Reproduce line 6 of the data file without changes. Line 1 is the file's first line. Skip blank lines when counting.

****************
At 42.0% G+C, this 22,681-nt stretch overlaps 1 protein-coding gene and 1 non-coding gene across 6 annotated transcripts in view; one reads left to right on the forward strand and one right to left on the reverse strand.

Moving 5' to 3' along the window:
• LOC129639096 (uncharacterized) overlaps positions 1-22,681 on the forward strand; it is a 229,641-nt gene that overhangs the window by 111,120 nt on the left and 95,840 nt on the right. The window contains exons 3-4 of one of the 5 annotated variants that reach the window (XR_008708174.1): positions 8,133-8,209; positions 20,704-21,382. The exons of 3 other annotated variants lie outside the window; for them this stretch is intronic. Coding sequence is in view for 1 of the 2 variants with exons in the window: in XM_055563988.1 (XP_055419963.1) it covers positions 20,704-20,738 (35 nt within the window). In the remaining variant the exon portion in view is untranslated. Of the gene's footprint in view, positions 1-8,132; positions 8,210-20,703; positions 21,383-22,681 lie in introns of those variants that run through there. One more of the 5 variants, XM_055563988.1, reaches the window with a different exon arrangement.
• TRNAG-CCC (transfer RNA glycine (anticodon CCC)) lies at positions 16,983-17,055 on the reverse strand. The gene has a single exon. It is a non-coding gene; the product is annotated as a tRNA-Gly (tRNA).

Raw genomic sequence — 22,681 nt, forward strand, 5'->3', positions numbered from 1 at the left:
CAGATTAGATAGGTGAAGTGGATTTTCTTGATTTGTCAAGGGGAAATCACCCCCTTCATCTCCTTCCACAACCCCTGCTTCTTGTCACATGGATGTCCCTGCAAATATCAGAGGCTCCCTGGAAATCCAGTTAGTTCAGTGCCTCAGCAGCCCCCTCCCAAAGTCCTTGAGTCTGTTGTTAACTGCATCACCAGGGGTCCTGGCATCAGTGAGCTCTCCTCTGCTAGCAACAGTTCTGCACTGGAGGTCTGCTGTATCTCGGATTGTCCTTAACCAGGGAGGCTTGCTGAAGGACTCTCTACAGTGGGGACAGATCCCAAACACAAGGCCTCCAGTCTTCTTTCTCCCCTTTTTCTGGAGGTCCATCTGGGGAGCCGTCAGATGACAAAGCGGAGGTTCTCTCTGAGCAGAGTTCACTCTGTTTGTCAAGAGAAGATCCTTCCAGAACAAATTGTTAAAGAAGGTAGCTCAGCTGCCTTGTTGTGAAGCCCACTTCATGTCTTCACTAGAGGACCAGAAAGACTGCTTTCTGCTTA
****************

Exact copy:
CAGATTAGATAGGTGAAGTGGATTTTCTTGATTTGTCAAGGGGAAATCACCCCCTTCATCTCCTTCCACAACCCCTGCTTCTTGTCACATGGATGTCCCTGCAAATATCAGAGGCTCCCTGGAAATCCAGTTAGTTCAGTGCCTCAGCAGCCCCCTCCCAAAGTCCTTGAGTCTGTTGTTAACTGCATCACCAGGGGTCCTGGCATCAGTGAGCTCTCCTCTGCTAGCAACAGTTCTGCACTGGAGGTCTGCTGTATCTCGGATTGTCCTTAACCAGGGAGGCTTGCTGAAGGACTCTCTACAGTGGGGACAGATCCCAAACACAAGGCCTCCAGTCTTCTTTCTCCCCTTTTTCTGGAGGTCCATCTGGGGAGCCGTCAGATGACAAAGCGGAGGTTCTCTCTGAGCAGAGTTCACTCTGTTTGTCAAGAGAAGATCCTTCCAGAACAAATTGTTAAAGAAGGTAGCTCAGCTGCCTTGTTGTGAAGCCCACTTCATGTCTTCACTAGAGGACCAGAAAGACTGCTTTCTGCTTA